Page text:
Sure, the Rolling Stones are old, but are they considered classical music? Bucking for a place alongside Bach and Beethoven, the venerable rockers announced their upcoming world tour on Tuesday from the balcony of Juilliard, the century-old conservatory housed at New York City’s Lincoln Center. It’s the band’s first tour since the Licks Tour of 2002-03, and it’ll be in support of their forthcoming, still-untitled studio album, their first since Bridges to Babylon eight years ago.
The band has confirmed 35 dates this summer in the U.S. and Canada, with the rest of the world to follow throughout 2005-06. As predicted, the tour begins on Aug. 21 at Boston’s Fenway Park. The Stones plan to play venues of all sizes, from clubs and theaters to arenas and stadiums, but even in the largest venues, the band hopes to give fans (a few hundred of them, anyway) a sense of intimacy by placing several rows of seats directly on the stage. Tickets to the earliest shows were made available to dues-paying fan club members immediately; everyone else must wait until May 14. (Ticket and venue info is posted at the band’s website, <a href=”http://www.rollingstones.com” target=”_new”” >rollingstones.com.)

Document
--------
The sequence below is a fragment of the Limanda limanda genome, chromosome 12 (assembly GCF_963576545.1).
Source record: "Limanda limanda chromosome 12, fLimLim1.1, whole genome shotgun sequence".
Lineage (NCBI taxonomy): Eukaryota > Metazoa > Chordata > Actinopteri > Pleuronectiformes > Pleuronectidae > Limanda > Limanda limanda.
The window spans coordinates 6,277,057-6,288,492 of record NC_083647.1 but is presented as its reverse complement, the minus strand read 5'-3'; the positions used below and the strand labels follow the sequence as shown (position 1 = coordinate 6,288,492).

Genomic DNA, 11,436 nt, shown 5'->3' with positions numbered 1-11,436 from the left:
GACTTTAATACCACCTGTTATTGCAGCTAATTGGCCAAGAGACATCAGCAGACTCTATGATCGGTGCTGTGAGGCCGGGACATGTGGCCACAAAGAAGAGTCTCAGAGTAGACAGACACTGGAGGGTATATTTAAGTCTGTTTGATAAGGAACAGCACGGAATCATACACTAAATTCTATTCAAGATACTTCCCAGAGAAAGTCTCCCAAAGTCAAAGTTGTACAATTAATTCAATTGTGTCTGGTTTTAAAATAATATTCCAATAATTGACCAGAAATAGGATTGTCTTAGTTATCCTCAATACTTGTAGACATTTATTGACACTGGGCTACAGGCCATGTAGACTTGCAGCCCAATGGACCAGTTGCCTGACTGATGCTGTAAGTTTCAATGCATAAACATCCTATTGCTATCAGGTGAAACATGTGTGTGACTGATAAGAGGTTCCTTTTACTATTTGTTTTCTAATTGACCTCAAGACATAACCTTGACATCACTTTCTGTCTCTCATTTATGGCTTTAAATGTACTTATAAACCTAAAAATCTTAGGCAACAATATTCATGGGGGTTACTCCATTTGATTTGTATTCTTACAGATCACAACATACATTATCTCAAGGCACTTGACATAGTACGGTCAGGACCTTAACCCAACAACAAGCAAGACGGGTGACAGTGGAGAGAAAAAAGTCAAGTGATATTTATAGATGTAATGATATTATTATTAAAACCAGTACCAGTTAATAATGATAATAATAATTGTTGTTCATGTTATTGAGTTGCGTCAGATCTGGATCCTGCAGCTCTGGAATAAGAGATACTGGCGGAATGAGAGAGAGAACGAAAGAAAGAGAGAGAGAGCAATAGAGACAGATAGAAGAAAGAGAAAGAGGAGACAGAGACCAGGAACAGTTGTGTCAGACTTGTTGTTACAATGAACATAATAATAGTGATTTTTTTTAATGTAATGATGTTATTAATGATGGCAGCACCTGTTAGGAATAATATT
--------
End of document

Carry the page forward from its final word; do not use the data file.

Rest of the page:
Inevitably, the senior-citizen rockers were asked at the Juilliard press conference if this tour will be their last. ”We never said this is going to be our last tour,” Mick Jagger told reporters. ”We take each tour as it comes.”
The Stones traditionally announce their tours at splashy, outdoor events in New York. Three years ago, they announced the Licks Tour by landing a yellow blimp at Van Cortlandt Park in the Bronx. Before that, they heralded the Bridges to Babylon Tour via a 1955 Cadillac convertible crossing the Brooklyn Bridge. In 1975, they performed ”Brown Sugar” aboard a flatbed truck riding down Fifth Avenue. Tuesday marked the first time since that event 30 years ago that they’d performed live during a tour announcement. From the balcony above the plaza at Lincoln Center, they played ”Start Me Up,” ”Brown Sugar,” and a new song called ”Oh No, Not You Again.” Which may be what some of the music press assembled below were thinking.